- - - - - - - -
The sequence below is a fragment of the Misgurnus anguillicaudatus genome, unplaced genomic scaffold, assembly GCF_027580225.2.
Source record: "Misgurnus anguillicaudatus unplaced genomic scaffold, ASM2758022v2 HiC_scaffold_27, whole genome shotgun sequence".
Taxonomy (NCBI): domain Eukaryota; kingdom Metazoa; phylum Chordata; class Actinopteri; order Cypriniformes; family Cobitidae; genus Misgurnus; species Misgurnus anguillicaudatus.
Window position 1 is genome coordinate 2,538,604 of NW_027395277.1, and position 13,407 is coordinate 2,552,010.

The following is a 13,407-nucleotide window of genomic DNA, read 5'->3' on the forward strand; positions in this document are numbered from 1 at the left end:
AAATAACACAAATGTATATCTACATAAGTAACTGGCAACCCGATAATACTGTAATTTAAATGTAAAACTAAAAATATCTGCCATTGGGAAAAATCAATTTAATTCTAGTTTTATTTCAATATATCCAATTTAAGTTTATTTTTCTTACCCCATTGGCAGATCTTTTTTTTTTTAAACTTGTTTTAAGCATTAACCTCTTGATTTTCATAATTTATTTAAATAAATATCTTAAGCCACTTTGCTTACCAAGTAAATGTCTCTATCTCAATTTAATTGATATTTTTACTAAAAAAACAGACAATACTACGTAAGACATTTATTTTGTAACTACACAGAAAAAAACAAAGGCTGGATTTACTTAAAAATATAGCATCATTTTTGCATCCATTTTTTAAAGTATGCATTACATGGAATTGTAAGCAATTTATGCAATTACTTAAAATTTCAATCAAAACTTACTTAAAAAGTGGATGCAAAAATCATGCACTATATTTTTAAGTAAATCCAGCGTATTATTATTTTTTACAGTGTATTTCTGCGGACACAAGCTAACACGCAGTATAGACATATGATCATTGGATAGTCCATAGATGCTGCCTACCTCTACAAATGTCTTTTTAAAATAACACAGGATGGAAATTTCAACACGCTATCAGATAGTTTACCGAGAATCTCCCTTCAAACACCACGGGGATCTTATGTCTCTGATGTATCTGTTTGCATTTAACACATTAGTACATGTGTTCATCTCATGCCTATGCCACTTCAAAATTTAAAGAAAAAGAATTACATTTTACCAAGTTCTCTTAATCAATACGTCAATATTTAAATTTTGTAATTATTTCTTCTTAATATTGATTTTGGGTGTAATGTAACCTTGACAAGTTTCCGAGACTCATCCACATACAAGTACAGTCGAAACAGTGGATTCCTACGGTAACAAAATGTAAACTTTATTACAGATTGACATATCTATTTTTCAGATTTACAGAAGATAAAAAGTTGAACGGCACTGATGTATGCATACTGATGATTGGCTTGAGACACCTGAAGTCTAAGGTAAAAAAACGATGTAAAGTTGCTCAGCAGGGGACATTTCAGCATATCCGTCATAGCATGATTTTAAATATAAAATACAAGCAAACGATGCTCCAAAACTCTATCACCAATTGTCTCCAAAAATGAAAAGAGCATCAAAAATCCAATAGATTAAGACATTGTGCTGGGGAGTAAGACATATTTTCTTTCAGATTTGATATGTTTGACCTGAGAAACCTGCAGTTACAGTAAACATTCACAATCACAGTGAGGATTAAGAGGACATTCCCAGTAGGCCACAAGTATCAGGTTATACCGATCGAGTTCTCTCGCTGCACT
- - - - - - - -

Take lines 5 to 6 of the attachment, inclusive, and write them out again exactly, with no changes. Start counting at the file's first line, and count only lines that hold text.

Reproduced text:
The following is a 13,407-nucleotide window of genomic DNA, read 5'->3' on the forward strand; positions in this document are numbered from 1 at the left end:
AAATAACACAAATGTATATCTACATAAGTAACTGGCAACCCGATAATACTGTAATTTAAATGTAAAACTAAAAATATCTGCCATTGGGAAAAATCAATTTAATTCTAGTTTTATTTCAATATATCCAATTTAAGTTTATTTTTCTTACCCCATTGGCAGATCTTTTTTTTTTTAAACTTGTTTTAAGCATTAACCTCTTGATTTTCATAATTTATTTAAATAAATATCTTAAGCCACTTTGCTTACCAAGTAAATGTCTCTATCTCAATTTAATTGATATTTTTACTAAAAAAACAGACAATACTACGTAAGACATTTATTTTGTAACTACACAGAAAAAAACAAAGGCTGGATTTACTTAAAAATATAGCATCATTTTTGCATCCATTTTTTAAAGTATGCATTACATGGAATTGTAAGCAATTTATGCAATTACTTAAAATTTCAATCAAAACTTACTTAAAAAGTGGATGCAAAAATCATGCACTATATTTTTAAGTAAATCCAGCGTATTATTATTTTTTACAGTGTATTTCTGCGGACACAAGCTAACACGCAGTATAGACATATGATCATTGGATAGTCCATAGATGCTGCCTACCTCTACAAATGTCTTTTTAAAATAACACAGGATGGAAATTTCAACACGCTATCAGATAGTTTACCGAGAATCTCCCTTCAAACACCACGGGGATCTTATGTCTCTGATGTATCTGTTTGCATTTAACACATTAGTACATGTGTTCATCTCATGCCTATGCCACTTCAAAATTTAAAGAAAAAGAATTACATTTTACCAAGTTCTCTTAATCAATACGTCAATATTTAAATTTTGTAATTATTTCTTCTTAATATTGATTTTGGGTGTAATGTAACCTTGACAAGTTTCCGAGACTCATCCACATACAAGTACAGTCGAAACAGTGGATTCCTACGGTAACAAAATGTAAACTTTATTACAGATTGACATATCTATTTTTCAGATTTACAGAAGATAAAAAGTTGAACGGCACTGATGTATGCATACTGATGATTGGCTTGAGACACCTGAAGTCTAAGGTAAAAAAACGATGTAAAGTTGCTCAGCAGGGGACATTTCAGCATATCCGTCATAGCATGATTTTAAATATAAAATACAAGCAAACGATGCTCCAAAACTCTATCACCAATTGTCTCCAAAAATGAAAAGAGCATCAAAAATCCAATAGATTAAGACATTGTGCTGGGGAGTAAGACATATTTTCTTTCAGATTTGATATGTTTGACCTGAGAAACCTGCAGTTACAGTAAACATTCACAATCACAGTGAGGATTAAGAGGACATTCCCAGTAGGCCACAAGTATCAGGTTATACCGATCGAGTTCTCTCGCTGCACT